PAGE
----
In Part 1 we showed that the Biblical Hell (Hades and Sheol) is but a “clearing house” for departed souls, and does not contain any suggestion of judgments, fire, torments, lake of fire, or “eternal punishments”, etc. It may take some time for us to adapt our thinking to engage with the Scriptural truth, but to all who earnestly desire to do so, no doubt the exercise will not be burdensome.
We move on now to investigate the realms of God’s judgments, because undoubtedly these follow death, as Hebrews 9:27 makes very clear. “It is appointed to men once todie, and after this the judgment.” (Do not confuse the word “judgment” with “condemnation”.) It goes without saying that all will pass through some form of judgment.
Consider, in this second part, the judgment of believers. “We must all appear before the Judgment Seat of Christ, that every one may receive the things done in his body, according to what he has practised, whether it be good or bad.” (2 Cor.5:10) “Every man’s work shall be made manifest, for the Day will declare it, because it shall be revealed by fire, and the fire will prove every man’s work of what sort it is.” (1 Cor.3:13) The following verse shows that “judgment” is not always “condemnation”. “If any man’s work abide which he has built on the foundation, he shall receive a reward.” But on the other hand, “If any man’s work shall be consumed [by the fire] he shall suffer loss, but he shall be saved, yet so as through fire.” The illustration depicts a man who is dragged from a burning building, having lost all that he owned, but whose life is preserved. Finally, Peter tells us that “the season has come for the judgment to begin at the Household of God, and if it first begin with us, what shall the end be of those who disobey the Gospel of God? If the righteous man is scarcely saved, where will the impious and sinner appear?” (1 Peter 4:17-18) “And he who has done wrong shall receive for the wrong he has done, and there is no respect of persons [with God]”. (Col.3:25)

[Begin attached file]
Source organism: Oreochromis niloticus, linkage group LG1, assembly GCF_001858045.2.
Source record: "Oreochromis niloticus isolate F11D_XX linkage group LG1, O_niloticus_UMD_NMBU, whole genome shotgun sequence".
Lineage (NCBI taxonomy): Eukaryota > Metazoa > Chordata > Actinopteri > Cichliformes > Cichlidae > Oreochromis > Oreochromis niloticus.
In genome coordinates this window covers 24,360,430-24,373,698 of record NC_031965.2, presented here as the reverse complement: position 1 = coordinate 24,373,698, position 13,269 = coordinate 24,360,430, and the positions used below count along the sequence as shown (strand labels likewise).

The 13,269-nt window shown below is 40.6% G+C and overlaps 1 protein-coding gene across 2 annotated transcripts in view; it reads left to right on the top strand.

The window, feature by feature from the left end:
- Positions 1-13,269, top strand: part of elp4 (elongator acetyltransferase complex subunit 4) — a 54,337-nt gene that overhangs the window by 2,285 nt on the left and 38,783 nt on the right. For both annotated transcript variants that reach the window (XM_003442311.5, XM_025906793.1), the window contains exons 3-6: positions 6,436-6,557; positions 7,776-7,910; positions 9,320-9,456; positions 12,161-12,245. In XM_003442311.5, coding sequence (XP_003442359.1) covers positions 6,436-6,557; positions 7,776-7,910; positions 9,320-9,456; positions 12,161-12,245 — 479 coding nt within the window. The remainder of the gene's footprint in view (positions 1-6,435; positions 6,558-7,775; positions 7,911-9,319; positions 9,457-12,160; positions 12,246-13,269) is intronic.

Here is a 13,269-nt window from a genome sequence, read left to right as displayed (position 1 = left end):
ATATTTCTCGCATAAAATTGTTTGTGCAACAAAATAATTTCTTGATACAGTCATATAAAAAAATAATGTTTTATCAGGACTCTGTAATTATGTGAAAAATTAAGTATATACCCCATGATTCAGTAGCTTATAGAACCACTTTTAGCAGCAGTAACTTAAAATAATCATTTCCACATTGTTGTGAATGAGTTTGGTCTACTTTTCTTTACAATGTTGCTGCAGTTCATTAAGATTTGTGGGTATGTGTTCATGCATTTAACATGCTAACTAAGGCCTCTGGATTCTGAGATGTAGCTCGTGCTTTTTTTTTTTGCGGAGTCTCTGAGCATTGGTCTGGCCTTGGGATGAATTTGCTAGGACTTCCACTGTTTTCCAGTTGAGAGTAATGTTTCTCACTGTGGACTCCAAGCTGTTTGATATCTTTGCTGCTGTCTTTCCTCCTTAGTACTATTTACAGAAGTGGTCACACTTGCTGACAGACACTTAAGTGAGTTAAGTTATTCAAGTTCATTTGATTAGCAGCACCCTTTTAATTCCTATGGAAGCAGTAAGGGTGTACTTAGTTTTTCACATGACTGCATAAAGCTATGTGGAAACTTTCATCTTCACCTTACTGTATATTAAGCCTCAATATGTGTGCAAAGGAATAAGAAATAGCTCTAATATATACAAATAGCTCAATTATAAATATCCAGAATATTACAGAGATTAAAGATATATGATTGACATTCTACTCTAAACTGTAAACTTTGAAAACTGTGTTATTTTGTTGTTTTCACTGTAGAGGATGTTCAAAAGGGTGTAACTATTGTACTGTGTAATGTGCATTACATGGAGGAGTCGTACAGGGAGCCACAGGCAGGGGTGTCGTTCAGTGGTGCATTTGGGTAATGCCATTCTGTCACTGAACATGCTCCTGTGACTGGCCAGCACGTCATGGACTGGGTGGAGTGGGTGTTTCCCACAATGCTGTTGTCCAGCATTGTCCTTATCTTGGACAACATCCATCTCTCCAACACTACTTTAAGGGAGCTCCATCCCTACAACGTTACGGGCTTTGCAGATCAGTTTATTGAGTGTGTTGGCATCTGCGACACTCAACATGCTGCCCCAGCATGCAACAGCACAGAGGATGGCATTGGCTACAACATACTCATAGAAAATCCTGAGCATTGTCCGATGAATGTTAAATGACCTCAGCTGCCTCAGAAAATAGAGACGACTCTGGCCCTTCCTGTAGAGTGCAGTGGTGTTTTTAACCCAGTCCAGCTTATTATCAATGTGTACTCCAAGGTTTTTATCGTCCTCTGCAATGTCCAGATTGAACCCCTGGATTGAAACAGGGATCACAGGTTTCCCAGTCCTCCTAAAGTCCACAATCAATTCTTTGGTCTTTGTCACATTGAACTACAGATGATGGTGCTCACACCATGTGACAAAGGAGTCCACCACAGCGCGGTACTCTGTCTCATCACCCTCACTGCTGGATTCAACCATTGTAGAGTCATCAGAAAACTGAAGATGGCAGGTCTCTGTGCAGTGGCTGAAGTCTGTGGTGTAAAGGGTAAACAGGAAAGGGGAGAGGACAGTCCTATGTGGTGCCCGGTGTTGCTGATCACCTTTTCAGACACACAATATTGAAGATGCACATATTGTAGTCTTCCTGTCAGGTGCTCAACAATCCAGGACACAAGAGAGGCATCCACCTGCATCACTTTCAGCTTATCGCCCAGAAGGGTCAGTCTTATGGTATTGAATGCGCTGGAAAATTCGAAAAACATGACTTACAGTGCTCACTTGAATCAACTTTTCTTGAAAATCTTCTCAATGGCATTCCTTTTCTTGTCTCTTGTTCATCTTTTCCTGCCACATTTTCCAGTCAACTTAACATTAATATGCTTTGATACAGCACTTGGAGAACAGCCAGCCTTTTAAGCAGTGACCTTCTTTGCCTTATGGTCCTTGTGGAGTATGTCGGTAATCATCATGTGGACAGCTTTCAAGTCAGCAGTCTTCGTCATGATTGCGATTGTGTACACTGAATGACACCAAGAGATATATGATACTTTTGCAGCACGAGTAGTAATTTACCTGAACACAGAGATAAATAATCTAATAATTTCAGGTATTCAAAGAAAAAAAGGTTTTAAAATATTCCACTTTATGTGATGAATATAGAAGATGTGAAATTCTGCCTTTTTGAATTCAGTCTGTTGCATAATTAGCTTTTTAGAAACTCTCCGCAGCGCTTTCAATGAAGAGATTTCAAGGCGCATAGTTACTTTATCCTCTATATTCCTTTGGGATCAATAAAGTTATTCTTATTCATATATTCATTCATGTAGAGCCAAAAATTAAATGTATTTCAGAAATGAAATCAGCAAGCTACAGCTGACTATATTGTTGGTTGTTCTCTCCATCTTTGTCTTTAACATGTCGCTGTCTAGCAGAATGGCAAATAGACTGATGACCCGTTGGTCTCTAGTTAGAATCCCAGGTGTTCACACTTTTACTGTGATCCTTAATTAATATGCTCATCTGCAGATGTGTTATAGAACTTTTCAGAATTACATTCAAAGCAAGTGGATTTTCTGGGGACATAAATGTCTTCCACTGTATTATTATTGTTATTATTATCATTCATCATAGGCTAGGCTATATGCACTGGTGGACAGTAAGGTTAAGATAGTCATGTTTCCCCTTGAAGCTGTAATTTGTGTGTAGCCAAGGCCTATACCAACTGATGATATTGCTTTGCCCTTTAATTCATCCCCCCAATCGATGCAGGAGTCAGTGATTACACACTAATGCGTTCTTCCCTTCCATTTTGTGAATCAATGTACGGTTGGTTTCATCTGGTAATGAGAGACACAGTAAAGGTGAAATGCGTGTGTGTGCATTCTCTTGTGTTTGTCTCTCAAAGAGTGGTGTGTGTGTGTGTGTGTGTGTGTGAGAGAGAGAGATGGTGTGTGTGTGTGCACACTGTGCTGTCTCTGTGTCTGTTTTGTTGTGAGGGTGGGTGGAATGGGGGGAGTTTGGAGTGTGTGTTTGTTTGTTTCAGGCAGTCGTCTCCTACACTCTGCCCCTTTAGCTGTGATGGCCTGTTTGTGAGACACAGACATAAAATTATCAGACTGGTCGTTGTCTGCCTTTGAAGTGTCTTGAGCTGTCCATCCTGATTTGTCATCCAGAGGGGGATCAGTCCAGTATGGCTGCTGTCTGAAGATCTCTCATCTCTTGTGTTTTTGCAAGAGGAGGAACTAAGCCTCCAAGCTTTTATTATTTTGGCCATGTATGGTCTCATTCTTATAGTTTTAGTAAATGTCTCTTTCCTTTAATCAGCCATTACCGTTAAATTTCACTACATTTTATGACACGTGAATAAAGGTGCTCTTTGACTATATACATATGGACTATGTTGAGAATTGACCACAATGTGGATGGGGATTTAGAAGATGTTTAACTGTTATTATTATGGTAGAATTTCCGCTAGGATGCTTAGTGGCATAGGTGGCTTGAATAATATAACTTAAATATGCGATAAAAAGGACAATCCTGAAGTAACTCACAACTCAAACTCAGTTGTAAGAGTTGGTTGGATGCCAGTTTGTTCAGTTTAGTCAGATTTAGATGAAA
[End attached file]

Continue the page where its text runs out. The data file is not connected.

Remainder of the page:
In quoting these verses our intention is to declare the holiness and righteousness of God. None of us will be exempt from God’s judgment, and the statements of Paul and Peter should galvanise us into action, to become holy men and women of God, not parleying with the world, or allowing our fleshly natures to rule us.
But notice the use of “fire” in these references. It is not good enough just to imagine all the unsaved thrown into an endless fire. Nobody will be exempt from the fire. What does this mean? Clearly it is picture language, but why is fire adopted to describe the processes of judgment? “Indeed, our God is a consuming fire.” (Hebrews 12:29) Yes, even though we may prefer to think of God’s other attributes, such as His Fatherhood, His mercy and grace, we must ever bear in mind that the other side of the coin is God’s holiness, likened to the consuming fire. What does God’s fire consume? It destroys everything that is unholy, evil, and defiling. It does not consume people. It was never God’s design to consume, destroy, or annihilate those whom He created, but rather to render men clean in His sight. This is an important lesson, especially when we come on to investigate the judgments on the wicked.